\intx{\frac{\sin x}{x}}
\int\frac{\sin x}{x}\,\text{d}x
\intx[u]{\frac{\sin u}{u}}
\int\frac{\sin u}{u}\,\text{d}u

\newcommand will always check if the macro has not been defined yet. If the command has already been defined, \newcommand will prompt an error message. There is only the possibility to add one optional argument. If we need more optional arguments, a more complicated setup is needed.

How to redefine a command? Simple, use \renewcommand. The syntax is exactly the same. However, how to use the original command when defining my own version? We can’t just type \renewcommand{\section}[1]{\section{Awesome #1}}… What we need is the TeX \let primitive. Thus, first assign a new command with the \let primitive and then use that command in \renewcommand. For example:

\let\oldsection\section
\renewcommand{\section}[1]{\oldsection{Awesome #1}}

For more information on the difference between \def and \let, read read this stackexchange answer.

There is one final possibility: we need to define a command, but if it has been defined already, we don’t need to take action. \providecommand exhibits this functionality. Again, it has the same syntax as \newcommand, but it will not output an error if the command is already defined. In fact, it won’t do anything in this case.

If we experience problems when including commands within a figure caption for example, it might be worth trying to replace \newcommand with \DeclareRobustCommand. This will be useful for macros that are expanded and included into auxiliary files. Why not use \DeclareRobustCommand all the time? It’s less efficient and does not check if the macro has been defined already (source.

Liberate Macro Definitions (with LaTeX3)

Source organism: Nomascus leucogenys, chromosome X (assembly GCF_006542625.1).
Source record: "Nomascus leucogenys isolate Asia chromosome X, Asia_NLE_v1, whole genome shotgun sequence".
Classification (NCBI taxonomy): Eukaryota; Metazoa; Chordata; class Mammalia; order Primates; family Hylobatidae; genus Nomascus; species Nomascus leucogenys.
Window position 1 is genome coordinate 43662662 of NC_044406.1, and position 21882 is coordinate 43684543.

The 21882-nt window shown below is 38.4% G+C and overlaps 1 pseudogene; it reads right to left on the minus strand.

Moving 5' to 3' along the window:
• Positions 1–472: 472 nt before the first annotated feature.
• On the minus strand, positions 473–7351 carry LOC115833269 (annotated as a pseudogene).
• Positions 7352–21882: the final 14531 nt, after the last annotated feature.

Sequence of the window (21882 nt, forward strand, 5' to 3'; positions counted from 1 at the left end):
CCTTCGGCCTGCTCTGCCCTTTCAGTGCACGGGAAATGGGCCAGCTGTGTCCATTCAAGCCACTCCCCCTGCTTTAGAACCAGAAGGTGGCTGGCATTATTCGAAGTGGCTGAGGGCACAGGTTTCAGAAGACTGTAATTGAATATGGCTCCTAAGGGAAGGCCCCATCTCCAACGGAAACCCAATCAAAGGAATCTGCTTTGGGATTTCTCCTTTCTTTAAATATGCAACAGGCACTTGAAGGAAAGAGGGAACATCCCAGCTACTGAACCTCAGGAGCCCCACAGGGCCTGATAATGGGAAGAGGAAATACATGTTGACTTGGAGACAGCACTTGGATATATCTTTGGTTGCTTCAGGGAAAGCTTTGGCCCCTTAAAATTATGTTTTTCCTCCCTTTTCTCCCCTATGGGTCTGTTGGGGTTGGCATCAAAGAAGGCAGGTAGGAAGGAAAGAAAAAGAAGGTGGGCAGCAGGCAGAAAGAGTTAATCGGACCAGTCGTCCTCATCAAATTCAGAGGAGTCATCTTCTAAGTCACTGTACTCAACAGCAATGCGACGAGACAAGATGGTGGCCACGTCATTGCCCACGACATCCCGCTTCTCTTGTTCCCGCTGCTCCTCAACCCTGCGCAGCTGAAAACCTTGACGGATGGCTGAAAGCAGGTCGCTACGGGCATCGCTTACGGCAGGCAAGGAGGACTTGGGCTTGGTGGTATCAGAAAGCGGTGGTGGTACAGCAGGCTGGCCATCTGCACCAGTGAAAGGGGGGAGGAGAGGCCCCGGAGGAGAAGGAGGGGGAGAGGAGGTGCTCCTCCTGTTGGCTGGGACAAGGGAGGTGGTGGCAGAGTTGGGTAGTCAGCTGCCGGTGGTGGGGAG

The LaTeX3 project is still under way, but we can already use several of its packages. xparse is one of these. The objective of this package is to replace \newcommand (and similar macros) in favour of more extendable macros. It provides much more flexibility and will (probably) in the future become more important and widely used.

I will only highlight \NewDocumentCommand in one example here, there are many other possibilities. We will discuss how to define the \intx macro with \NewDocumentCommand.

The original definition:

\newcommand{\intx}[2][x]{\int#2\,\text{d}#1}

The new definition:

\NewDocumentCommand{\intx}{O{x} m}{\int#2\,\text{d}#1}

The usage is exactly the same as before. However, we can now flip the mandatory and optional arguments, this makes the usage more readable, since the differential always comes last:

\NewDocumentCommand{\intx}{m O{x}}{\int#2\,\text{d}#1}

And now we can issue: \int{u}[u].

More Complicated Designs and Closing Remarks

Math Mode

The \intx macro we defined above always needs to be used in math mode. As a consequence, we need to type: $\intx{x}$ and not \intx{x}. For this specific command, this is not a real issue. But suppose we want to define a subset of the integer numbers: Z_{2n}. Then it is more convenient to write \Z[2n] in the text than $\Z[2n]$. But adding the dollar signs inside the definion will break support if it is include inside a math environment. The solution is \ensuremath. If we define the macro as follows, we can support \Z[2n] both in text and math mode:

\newcommand{\Z}[1][n]{\ensuremath{Z_{#1}}}

Key-Value Arguments

There are even more possibilities: how about a key-value system. With this kind of setup we can issue: \box[hight=5em,width=6em]{Contents}. To achieve this kind of flexible syntax, one can use the keyval packate or a pgfkeys setup, as discussed here. This is beyond the scope of this blog post, since these facilities are usually only used by package developers.